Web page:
NEW YORK (FOX 5 NY) - Usually talk of race and politics is black and white, sometimes Latino. Asians are usually left out of the discussion even though there are more than 1 million Asian Americans in New York City.
With so many nationalities, ethnicities, religious affiliations and even languages under one banner, the Asian American vote had always been a complex one. This election, one unifying factor is expected to draw out Asian American voters in record numbers.
“In this year’s critical election, Asian Americans will turn out more than ever before and matter more than ever before,” said former NYC Comptroller John Liu
Experts said Asian American immigrants were at a time, largely loyal to the Republican Party, given the business-friendly agenda of the G.O.P., but the divisive tone from republican nominee Donald Trump erased the importance of party lines according to community leaders like Mohammed Tohin, member of the city's Bangladeshi community, the fastest growing Asian population in New York.
“This election is something different. Do we live together as one nation, or are we against diversity,” said Tohin, president of South Asian American voice.
Clear evidence of Donald Trump’s scapegoating of China on the campaign trail are evident:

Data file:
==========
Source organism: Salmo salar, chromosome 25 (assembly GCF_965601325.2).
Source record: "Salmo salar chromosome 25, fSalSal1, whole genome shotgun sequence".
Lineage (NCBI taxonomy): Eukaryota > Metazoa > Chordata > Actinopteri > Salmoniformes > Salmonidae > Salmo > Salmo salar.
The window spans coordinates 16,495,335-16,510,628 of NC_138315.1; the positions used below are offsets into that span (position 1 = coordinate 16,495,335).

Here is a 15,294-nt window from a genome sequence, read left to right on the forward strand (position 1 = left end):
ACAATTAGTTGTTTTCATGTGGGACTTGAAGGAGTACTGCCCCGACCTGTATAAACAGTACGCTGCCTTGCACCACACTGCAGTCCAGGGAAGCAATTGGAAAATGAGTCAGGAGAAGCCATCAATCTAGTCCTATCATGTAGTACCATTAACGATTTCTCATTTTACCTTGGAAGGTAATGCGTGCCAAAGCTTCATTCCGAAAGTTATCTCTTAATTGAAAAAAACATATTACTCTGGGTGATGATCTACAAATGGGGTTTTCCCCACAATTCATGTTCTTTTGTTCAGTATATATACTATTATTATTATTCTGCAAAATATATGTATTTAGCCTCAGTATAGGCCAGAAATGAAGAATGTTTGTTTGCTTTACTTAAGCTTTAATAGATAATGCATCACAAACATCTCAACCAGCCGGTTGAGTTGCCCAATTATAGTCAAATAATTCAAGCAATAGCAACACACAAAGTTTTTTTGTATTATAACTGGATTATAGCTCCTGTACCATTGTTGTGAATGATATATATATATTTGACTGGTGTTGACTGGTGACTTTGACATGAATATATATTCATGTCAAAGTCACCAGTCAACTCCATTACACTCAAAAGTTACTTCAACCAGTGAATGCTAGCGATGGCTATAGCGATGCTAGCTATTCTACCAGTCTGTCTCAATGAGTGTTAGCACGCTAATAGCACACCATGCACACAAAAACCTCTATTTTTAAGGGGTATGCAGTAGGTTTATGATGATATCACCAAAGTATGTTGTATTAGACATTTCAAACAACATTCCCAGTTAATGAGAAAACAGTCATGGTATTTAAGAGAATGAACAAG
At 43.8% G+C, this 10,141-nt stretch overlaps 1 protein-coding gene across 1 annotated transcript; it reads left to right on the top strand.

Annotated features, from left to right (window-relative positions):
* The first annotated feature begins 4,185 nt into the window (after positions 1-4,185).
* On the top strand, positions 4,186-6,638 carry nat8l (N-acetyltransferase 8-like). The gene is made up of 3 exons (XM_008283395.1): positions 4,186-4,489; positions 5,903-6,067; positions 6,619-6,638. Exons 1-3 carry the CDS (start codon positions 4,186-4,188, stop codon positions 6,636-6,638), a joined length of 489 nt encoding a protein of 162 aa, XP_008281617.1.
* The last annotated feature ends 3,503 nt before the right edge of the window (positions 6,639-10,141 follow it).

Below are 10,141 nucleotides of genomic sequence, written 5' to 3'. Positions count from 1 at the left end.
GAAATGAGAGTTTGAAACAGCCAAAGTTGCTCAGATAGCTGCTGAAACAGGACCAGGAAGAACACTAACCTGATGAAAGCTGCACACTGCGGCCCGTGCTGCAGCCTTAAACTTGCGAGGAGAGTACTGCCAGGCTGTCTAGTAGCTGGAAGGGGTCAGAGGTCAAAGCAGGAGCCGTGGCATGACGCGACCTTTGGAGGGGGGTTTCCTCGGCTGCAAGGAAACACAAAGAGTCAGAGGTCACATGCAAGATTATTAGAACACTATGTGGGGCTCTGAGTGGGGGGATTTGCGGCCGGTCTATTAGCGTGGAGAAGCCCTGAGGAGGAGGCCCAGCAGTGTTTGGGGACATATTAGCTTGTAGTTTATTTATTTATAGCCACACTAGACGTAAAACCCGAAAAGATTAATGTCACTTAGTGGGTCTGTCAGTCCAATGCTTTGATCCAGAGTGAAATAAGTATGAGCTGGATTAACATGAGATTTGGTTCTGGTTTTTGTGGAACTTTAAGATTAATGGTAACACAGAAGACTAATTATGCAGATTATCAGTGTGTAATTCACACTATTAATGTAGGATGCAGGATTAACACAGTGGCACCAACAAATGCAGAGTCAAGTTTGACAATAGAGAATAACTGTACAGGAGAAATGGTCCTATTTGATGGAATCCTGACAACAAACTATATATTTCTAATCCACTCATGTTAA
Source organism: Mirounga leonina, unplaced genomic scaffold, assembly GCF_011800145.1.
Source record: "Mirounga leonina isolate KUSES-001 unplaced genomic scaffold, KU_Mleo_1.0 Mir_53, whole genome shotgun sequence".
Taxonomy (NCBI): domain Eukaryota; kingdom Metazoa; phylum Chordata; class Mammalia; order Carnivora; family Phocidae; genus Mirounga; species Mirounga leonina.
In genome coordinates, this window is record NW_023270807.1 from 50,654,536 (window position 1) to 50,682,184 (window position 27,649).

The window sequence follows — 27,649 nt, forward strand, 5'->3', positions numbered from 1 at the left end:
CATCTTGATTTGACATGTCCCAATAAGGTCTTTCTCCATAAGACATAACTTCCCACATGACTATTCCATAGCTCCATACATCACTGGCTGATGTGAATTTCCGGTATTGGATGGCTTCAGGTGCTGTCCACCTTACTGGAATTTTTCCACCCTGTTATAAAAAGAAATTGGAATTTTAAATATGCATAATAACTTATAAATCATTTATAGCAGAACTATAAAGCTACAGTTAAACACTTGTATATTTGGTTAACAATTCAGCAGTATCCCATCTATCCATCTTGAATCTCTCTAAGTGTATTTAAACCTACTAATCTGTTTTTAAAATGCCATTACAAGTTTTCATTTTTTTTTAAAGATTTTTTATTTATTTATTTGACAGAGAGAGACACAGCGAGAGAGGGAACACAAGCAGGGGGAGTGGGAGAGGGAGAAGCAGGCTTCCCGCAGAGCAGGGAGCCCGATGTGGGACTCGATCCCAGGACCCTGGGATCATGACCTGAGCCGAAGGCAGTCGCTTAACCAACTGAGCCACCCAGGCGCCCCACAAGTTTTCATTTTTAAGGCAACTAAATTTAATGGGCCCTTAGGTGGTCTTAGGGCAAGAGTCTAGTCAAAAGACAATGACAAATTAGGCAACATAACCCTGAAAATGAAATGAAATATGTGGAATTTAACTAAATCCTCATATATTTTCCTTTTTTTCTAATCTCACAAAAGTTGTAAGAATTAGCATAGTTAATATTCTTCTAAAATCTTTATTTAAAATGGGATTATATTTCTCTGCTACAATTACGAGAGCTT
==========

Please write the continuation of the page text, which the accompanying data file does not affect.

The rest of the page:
- A recent Fox News segment by political humorist Jesse Watters critics panned for promoting racist stereotypes.
- The prosecution of former NYPD officer Peter Liang, who many in the Asian American community considered a sacrificial lamb.
- Most recently, an editor of the NY Times with his toddler in their Upper East Side neighborhood being told to go back to China.
“Looking at what's happened in the past several months, as well as downright mockery in the media, Asian Americans are upset. Nothing gets people out to vote more than when they're angry and this is certainly a year where they feel anger and can do something to do about it,” said John Liu.
According to the non-partisan national Asian American survey, Clinton leads Trump 55% to 14% amongst registered voters who are Asian. Those behind the survey said what matters to Asian American voters is more than the traditionally thought of concerns of education and economy.
“The Asian American agenda is much broader: Environment. Obama care. Condemnation on a ban on Muslims,” said Janelle Wong of University of Maryland.
In some ways, the shift began a while ago, two decades ago less than a third of Asians voted democrat. Two-thirds are expected to vote for Clinton, and experts said this shift may have a lasting impact.